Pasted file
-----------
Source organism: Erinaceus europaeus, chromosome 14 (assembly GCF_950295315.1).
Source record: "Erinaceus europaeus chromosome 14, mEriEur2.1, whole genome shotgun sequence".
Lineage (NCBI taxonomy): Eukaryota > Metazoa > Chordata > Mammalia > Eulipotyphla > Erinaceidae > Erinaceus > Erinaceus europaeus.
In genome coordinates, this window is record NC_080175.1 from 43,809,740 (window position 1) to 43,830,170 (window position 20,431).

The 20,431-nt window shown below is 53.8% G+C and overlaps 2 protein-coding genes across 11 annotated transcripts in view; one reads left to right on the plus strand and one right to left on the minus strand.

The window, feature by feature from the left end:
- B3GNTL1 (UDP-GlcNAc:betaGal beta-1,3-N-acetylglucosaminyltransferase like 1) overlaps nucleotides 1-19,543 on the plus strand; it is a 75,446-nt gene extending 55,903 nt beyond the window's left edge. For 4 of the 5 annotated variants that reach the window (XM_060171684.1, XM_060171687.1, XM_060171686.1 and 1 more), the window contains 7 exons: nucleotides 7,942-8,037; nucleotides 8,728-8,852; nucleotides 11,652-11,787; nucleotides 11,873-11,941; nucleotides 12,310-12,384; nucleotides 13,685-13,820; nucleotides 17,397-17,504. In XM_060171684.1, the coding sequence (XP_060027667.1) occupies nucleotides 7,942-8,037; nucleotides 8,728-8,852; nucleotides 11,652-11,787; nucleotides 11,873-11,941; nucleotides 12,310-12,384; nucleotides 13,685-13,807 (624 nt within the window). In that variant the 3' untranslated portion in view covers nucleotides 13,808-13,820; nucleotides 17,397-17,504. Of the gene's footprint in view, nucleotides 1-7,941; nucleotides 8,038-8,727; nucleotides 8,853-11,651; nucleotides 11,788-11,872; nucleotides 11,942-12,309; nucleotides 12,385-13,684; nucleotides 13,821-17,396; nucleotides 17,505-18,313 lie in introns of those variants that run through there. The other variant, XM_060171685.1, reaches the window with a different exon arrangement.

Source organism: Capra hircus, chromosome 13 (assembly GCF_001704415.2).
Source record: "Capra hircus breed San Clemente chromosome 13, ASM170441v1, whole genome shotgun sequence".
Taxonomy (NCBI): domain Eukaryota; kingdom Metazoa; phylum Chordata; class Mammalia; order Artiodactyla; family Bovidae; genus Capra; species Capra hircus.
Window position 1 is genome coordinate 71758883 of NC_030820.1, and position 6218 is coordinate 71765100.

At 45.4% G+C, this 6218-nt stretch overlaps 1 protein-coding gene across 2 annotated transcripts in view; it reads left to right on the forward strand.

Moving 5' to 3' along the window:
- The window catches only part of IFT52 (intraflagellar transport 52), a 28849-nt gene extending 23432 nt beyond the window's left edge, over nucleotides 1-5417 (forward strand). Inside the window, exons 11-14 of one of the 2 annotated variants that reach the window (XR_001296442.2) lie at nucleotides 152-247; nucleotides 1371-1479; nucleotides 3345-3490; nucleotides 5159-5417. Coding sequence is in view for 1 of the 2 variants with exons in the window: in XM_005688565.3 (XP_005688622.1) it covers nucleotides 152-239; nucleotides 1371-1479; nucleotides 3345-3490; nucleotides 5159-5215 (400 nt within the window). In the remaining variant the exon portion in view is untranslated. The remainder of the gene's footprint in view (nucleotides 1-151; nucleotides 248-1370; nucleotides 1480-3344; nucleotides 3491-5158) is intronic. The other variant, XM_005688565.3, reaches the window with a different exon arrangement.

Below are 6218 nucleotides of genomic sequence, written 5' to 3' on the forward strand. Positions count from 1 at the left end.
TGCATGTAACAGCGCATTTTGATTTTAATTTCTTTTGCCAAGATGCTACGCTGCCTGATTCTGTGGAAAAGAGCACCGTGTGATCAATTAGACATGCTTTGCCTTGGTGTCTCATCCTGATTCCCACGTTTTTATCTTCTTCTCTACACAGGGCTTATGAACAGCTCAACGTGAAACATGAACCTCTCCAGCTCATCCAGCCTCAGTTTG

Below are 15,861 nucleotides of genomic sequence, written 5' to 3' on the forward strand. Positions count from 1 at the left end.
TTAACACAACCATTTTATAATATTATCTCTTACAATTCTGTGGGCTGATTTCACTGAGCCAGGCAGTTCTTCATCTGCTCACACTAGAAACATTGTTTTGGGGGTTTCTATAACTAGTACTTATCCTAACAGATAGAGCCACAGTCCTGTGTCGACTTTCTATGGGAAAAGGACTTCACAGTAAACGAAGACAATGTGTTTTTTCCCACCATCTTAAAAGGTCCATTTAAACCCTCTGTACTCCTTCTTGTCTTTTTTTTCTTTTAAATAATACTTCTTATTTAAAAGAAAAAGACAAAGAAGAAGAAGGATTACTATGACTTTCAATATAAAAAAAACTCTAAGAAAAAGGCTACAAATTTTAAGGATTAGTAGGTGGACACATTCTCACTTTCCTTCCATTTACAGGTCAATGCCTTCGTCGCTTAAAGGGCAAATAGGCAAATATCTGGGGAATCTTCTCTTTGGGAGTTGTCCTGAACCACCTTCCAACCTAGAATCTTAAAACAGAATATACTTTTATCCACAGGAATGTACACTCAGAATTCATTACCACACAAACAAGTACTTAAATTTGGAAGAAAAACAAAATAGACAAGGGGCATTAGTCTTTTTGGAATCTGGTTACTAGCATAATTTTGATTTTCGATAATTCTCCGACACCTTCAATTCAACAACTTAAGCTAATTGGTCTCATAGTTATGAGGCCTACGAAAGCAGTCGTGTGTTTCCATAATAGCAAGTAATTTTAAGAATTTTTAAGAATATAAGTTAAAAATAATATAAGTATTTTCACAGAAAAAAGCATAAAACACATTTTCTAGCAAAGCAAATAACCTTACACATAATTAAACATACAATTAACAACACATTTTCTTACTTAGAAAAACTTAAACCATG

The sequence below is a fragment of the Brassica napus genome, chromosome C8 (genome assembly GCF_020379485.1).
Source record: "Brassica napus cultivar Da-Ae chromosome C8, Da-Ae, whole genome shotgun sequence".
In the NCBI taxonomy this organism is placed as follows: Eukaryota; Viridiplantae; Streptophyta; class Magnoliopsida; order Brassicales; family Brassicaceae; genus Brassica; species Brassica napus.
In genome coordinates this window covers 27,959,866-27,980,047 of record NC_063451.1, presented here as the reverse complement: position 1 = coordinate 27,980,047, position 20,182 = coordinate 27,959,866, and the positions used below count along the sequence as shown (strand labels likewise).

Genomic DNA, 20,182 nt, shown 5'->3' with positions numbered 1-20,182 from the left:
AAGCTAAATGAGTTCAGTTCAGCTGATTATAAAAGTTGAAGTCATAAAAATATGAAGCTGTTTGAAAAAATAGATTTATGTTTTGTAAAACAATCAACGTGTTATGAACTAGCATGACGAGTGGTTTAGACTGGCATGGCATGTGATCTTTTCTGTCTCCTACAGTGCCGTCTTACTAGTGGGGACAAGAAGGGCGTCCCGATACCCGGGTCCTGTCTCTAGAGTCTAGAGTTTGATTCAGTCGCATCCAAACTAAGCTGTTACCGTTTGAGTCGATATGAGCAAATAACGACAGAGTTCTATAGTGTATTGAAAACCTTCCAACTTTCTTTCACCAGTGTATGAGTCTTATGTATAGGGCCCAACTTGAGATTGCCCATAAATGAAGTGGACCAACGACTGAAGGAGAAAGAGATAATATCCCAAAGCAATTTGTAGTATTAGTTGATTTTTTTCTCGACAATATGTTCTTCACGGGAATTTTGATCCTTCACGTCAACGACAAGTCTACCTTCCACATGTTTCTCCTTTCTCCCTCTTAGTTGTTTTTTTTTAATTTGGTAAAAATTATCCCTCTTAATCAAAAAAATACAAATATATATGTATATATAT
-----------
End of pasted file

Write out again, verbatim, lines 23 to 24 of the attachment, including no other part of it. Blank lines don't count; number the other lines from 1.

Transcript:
Genomic DNA, 20,182 nt, shown 5'->3' with positions numbered 1-20,182 from the left:
AAGCTAAATGAGTTCAGTTCAGCTGATTATAAAAGTTGAAGTCATAAAAATATGAAGCTGTTTGAAAAAATAGATTTATGTTTTGTAAAACAATCAACGTGTTATGAACTAGCATGACGAGTGGTTTAGACTGGCATGGCATGTGATCTTTTCTGTCTCCTACAGTGCCGTCTTACTAGTGGGGACAAGAAGGGCGTCCCGATACCCGGGTCCTGTCTCTAGAGTCTAGAGTTTGATTCAGTCGCATCCAAACTAAGCTGTTACCGTTTGAGTCGATATGAGCAAATAACGACAGAGTTCTATAGTGTATTGAAAACCTTCCAACTTTCTTTCACCAGTGTATGAGTCTTATGTATAGGGCCCAACTTGAGATTGCCCATAAATGAAGTGGACCAACGACTGAAGGAGAAAGAGATAATATCCCAAAGCAATTTGTAGTATTAGTTGATTTTTTTCTCGACAATATGTTCTTCACGGGAATTTTGATCCTTCACGTCAACGACAAGTCTACCTTCCACATGTTTCTCCTTTCTCCCTCTTAGTTGTTTTTTTTTAATTTGGTAAAAATTATCCCTCTTAATCAAAAAAATACAAATATATATGTATATATAT